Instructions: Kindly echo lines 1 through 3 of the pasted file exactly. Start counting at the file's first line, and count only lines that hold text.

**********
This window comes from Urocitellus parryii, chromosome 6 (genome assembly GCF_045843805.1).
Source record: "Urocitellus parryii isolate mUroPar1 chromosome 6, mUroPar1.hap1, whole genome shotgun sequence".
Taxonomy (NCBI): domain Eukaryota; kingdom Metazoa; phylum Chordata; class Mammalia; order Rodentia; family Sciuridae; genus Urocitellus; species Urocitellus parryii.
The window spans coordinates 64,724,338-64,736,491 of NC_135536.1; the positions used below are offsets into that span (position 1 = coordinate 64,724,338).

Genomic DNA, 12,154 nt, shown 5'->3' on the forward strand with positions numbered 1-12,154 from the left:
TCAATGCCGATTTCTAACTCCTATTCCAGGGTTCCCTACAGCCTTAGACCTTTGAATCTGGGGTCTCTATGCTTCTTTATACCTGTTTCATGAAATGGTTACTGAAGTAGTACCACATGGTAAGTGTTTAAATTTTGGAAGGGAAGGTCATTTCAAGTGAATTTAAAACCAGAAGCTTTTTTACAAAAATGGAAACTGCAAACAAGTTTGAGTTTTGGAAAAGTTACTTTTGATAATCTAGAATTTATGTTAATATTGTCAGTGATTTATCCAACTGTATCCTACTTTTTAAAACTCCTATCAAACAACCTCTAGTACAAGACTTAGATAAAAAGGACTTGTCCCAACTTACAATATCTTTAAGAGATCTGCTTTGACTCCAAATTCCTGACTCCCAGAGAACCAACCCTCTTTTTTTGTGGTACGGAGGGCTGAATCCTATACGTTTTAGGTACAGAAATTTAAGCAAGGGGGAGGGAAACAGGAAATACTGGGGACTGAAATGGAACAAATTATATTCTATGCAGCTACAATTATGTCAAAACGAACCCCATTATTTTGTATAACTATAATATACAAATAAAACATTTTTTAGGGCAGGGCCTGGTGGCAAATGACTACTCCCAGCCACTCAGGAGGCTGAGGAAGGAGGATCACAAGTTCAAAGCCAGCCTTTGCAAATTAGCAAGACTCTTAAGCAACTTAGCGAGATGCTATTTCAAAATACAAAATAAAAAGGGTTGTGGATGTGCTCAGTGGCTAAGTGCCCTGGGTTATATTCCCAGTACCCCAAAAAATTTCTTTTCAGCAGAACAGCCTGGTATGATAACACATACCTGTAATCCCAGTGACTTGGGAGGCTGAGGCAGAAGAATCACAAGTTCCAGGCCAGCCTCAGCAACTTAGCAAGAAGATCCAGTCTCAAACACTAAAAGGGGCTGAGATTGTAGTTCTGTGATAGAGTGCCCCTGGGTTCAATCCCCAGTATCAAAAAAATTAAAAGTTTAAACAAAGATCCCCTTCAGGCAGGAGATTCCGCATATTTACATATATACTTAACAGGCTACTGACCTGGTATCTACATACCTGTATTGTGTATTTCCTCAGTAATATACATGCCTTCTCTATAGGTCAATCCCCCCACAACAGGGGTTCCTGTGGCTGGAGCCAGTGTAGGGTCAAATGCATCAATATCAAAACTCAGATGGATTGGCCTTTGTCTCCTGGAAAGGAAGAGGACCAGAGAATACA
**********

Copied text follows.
This window comes from Urocitellus parryii, chromosome 6 (genome assembly GCF_045843805.1).
Source record: "Urocitellus parryii isolate mUroPar1 chromosome 6, mUroPar1.hap1, whole genome shotgun sequence".
Taxonomy (NCBI): domain Eukaryota; kingdom Metazoa; phylum Chordata; class Mammalia; order Rodentia; family Sciuridae; genus Urocitellus; species Urocitellus parryii.